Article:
Take Shelter appears in an aspect ratio of approximately 2.35:1 on this Blu-ray Disc. This became a good presentation.
Sharpness looked solid. A few shots were slightly soft, but these were minor concerns. Overall, though, definition was quite good.
No jagged edges or moiré effects occurred, and edge haloes remained absent. Source flaws were a non-factor, as the movie stayed clean.
Shelter opted for a low-key palette, with an emphasis on amber/tan and light teal. Within their parameters, the colors appeared well-developed.
Blacks seemed deep and tight, while shadows were solid; they showed positive clarity. In the end, the transfer proved to be very good.
As for the DTS-HD MA 5.1 soundtrack of Take Shelter, it was a good mix. Curtis’ visions became the most important elements, as those created dynamic sound elements.
With thunder, storms and tornadoes, the soundscape really came to life in a vivid manner when necessary. Quieter scenes provided good atmospheric material as well.
Audio quality seemed fine. Speech was crisp and distinctive, with no edginess or other concerns.
Music was full and rich, while effects came across as clear and accurate. The track boasted solid low-end when appropriate. All of this was good enough for a “B+”.
How did the Blu-ray compare to the DVD version? The BD’s lossless audio added some range and kick.
As for the visuals, the BD appeared better defined and smoother, with superior colors. The Blu-ray brought the expected step up in quality.
The Blu-ray duplicates the DVD’s extras, and these open with an audio commentary from writer/director Jeff Nichols and actor Michael Shannon. Both sit together for this running, screen-specific look at story and characters, cast and performances, music and effects, sets and locations, and a few other production areas.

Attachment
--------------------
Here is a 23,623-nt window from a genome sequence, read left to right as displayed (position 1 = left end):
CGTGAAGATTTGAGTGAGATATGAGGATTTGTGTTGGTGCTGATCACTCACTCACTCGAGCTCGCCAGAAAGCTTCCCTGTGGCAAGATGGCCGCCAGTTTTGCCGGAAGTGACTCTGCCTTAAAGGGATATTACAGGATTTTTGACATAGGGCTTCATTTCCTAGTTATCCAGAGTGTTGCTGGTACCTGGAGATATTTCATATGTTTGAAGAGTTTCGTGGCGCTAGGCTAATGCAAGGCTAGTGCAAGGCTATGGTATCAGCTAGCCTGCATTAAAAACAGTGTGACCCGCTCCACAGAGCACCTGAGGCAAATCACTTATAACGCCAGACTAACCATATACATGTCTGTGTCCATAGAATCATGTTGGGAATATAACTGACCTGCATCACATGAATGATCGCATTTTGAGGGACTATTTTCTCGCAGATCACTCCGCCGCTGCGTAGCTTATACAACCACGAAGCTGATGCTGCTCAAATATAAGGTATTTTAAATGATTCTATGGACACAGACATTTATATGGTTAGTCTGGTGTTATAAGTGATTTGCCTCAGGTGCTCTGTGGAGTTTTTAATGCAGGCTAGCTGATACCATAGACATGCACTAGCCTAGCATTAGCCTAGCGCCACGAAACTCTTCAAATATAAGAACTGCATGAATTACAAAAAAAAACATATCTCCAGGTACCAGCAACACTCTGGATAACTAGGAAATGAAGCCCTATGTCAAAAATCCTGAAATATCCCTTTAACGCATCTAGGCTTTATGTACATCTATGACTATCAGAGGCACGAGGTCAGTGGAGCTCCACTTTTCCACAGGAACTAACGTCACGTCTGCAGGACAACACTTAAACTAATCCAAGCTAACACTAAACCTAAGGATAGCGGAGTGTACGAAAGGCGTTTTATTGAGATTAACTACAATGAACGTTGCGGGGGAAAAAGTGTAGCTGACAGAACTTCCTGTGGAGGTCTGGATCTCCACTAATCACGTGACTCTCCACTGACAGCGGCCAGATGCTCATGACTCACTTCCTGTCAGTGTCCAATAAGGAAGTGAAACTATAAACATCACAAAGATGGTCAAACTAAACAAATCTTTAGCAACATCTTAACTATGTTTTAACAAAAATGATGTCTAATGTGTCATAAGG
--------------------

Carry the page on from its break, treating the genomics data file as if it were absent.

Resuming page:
While it occasionally drags a little, the commentary usually covers the movie well. Both Nichols and Shannon mix well, and they add low-key but likable humor along the way. They help make this a pretty informative and enjoyable chat.
Two Deleted Scenes fill a total of five minutes, 57 seconds. These include “Second Counselor Session” (4:21) and “Picnic Table” (1:36). The first shows what it describes, as it takes us to one of Curtis’ therapy periods, while “Table” gives us a chat between Curtis and Samantha that discusses a visit from Curtis’ brother. Both are pretty inconsequential, so neither adds anything that would’ve fleshed out the movie in a substantial manner.
Two featurettes follow. Behind the Scenes of Take Shelter goes for 10 minutes, 34 seconds and offers statements from Nichols, Shannon, set dresser Ben Haehn, production designer Chad Keith, and actors Jessica Chastain and Shea Whigham.
“Scenes” looks at the film’s story and influences, cast and performances, set design and construction, visual effects, filming in Ohio and other production issues. “Scenes” is too short for much detail, but it’s fairly efficient and it gives us a decent examination of movie topics.
A Q&A with Actors Michael Shannon and Shea Whigham lasts 19 minutes, 50 seconds. Filmed for the Screen Actors Guild Foundation, the performers discuss aspects of their characters and performances as well as a few other elements of the shoot.
Both seem engaging and informative through this piece, so we get some nice notes here. (Don’t watch it if you’ve not already seen the movie, though, as it includes potential spoilers.)
The disc opens with ads for The Skin I Live In, A Dangerous Method, Carnage, Retreat and In the Land of Blood and Honey. These also appear under Previews, and we get the film’s trailer as well.
Dark and foreboding, Take Shelter offers an intriguing take on a man’s apparent psychological disintegration. It creates a good character examination and keeps us with it from start to finish. The Blu-ray provides solid picture and audio along with a few useful supplements. Shelter offers an intriguing apocalyptic drama.
To rate this film visit the DVD review of TAKE SHELTER